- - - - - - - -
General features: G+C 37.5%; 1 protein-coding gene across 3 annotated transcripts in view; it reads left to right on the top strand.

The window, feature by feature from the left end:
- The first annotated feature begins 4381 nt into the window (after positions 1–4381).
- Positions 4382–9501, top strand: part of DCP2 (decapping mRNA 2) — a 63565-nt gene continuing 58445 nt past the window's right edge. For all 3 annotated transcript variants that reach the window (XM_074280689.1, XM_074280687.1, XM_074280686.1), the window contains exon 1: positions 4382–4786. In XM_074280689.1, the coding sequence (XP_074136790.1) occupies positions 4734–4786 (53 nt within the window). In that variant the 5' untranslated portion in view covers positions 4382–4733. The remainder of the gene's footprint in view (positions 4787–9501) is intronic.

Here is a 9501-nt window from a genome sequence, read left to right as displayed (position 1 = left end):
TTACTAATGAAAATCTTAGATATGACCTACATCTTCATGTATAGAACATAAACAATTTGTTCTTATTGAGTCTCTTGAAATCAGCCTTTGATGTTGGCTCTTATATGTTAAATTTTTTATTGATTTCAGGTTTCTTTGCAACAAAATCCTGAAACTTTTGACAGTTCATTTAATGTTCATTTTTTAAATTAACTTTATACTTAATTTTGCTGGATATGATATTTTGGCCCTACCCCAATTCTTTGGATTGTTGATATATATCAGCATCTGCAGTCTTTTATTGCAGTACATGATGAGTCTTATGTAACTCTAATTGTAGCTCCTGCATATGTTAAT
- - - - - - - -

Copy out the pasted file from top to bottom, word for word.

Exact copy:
General features: G+C 37.5%; 1 protein-coding gene across 3 annotated transcripts in view; it reads left to right on the top strand.

The window, feature by feature from the left end:
- The first annotated feature begins 4381 nt into the window (after positions 1–4381).
- Positions 4382–9501, top strand: part of DCP2 (decapping mRNA 2) — a 63565-nt gene continuing 58445 nt past the window's right edge. For all 3 annotated transcript variants that reach the window (XM_074280689.1, XM_074280687.1, XM_074280686.1), the window contains exon 1: positions 4382–4786. In XM_074280689.1, the coding sequence (XP_074136790.1) occupies positions 4734–4786 (53 nt within the window). In that variant the 5' untranslated portion in view covers positions 4382–4733. The remainder of the gene's footprint in view (positions 4787–9501) is intronic.

Here is a 9501-nt window from a genome sequence, read left to right as displayed (position 1 = left end):
TTACTAATGAAAATCTTAGATATGACCTACATCTTCATGTATAGAACATAAACAATTTGTTCTTATTGAGTCTCTTGAAATCAGCCTTTGATGTTGGCTCTTATATGTTAAATTTTTTATTGATTTCAGGTTTCTTTGCAACAAAATCCTGAAACTTTTGACAGTTCATTTAATGTTCATTTTTTAAATTAACTTTATACTTAATTTTGCTGGATATGATATTTTGGCCCTACCCCAATTCTTTGGATTGTTGATATATATCAGCATCTGCAGTCTTTTATTGCAGTACATGATGAGTCTTATGTAACTCTAATTGTAGCTCCTGCATATGTTAAT